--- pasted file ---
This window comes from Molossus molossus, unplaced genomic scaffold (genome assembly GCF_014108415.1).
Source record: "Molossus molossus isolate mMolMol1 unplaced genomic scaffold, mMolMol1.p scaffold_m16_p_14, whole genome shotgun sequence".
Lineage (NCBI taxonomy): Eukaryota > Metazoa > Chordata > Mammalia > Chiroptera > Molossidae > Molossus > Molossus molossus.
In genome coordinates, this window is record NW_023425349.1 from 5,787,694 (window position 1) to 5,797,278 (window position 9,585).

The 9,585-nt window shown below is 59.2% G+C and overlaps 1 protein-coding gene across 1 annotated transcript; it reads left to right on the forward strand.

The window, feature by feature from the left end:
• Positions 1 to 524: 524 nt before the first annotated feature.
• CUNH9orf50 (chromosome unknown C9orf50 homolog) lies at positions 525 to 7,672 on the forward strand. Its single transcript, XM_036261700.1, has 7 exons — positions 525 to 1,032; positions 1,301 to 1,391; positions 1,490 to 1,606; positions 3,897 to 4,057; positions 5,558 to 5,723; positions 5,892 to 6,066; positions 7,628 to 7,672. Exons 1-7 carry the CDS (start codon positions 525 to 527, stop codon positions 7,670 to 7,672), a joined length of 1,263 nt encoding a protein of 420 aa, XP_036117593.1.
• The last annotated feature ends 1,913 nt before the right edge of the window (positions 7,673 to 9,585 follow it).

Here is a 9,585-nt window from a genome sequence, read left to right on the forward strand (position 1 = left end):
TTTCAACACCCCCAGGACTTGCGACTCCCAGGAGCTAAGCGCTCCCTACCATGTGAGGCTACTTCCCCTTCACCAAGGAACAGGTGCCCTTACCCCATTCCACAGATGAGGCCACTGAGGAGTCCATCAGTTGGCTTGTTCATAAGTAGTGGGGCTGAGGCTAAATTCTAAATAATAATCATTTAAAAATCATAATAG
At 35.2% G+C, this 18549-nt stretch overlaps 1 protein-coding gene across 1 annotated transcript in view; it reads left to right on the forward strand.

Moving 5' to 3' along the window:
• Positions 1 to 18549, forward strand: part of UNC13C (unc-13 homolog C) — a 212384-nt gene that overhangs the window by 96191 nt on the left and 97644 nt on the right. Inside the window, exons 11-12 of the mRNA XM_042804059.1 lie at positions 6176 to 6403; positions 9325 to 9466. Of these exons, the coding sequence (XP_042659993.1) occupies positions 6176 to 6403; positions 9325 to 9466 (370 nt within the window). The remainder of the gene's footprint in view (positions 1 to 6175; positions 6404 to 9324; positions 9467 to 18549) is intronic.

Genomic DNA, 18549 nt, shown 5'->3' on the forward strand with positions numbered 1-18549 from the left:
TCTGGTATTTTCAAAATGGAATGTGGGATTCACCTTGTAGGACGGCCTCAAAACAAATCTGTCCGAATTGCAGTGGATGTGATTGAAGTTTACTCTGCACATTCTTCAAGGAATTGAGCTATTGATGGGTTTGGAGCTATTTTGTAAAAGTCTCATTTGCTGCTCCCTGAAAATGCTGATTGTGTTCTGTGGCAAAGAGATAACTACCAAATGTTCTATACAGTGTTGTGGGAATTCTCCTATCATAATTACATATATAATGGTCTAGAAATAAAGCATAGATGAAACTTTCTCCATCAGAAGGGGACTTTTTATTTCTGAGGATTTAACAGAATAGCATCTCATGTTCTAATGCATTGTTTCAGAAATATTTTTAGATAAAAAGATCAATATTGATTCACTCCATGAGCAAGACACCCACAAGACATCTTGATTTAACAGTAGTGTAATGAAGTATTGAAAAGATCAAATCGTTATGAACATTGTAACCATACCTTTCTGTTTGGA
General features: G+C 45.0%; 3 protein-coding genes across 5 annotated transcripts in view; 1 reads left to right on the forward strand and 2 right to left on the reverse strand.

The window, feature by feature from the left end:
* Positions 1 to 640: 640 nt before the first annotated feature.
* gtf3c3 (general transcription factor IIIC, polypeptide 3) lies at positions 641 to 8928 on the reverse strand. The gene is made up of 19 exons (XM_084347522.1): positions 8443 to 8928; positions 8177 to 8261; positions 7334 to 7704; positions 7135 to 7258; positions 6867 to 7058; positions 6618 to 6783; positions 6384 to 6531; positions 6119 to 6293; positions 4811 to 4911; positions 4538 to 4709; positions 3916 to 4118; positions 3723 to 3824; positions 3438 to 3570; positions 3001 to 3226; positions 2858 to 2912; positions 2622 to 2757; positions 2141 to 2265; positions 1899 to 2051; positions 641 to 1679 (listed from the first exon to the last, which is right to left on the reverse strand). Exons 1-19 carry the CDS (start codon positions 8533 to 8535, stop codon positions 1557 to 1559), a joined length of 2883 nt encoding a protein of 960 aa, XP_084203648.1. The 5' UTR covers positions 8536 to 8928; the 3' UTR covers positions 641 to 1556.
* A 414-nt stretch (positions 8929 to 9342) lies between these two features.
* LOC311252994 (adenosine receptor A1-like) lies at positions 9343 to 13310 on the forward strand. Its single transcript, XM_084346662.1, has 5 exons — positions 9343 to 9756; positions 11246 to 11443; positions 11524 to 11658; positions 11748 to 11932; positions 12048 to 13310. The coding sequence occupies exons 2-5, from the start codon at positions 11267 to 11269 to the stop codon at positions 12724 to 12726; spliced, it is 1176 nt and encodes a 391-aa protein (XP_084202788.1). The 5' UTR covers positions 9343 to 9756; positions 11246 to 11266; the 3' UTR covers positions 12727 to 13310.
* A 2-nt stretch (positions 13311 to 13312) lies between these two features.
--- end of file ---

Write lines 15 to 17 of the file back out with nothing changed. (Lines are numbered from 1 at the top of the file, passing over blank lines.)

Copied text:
Genomic DNA, 18549 nt, shown 5'->3' on the forward strand with positions numbered 1-18549 from the left:
TCTGGTATTTTCAAAATGGAATGTGGGATTCACCTTGTAGGACGGCCTCAAAACAAATCTGTCCGAATTGCAGTGGATGTGATTGAAGTTTACTCTGCACATTCTTCAAGGAATTGAGCTATTGATGGGTTTGGAGCTATTTTGTAAAAGTCTCATTTGCTGCTCCCTGAAAATGCTGATTGTGTTCTGTGGCAAAGAGATAACTACCAAATGTTCTATACAGTGTTGTGGGAATTCTCCTATCATAATTACATATATAATGGTCTAGAAATAAAGCATAGATGAAACTTTCTCCATCAGAAGGGGACTTTTTATTTCTGAGGATTTAACAGAATAGCATCTCATGTTCTAATGCATTGTTTCAGAAATATTTTTAGATAAAAAGATCAATATTGATTCACTCCATGAGCAAGACACCCACAAGACATCTTGATTTAACAGTAGTGTAATGAAGTATTGAAAAGATCAAATCGTTATGAACATTGTAACCATACCTTTCTGTTTGGA
General features: G+C 45.0%; 3 protein-coding genes across 5 annotated transcripts in view; 1 reads left to right on the forward strand and 2 right to left on the reverse strand.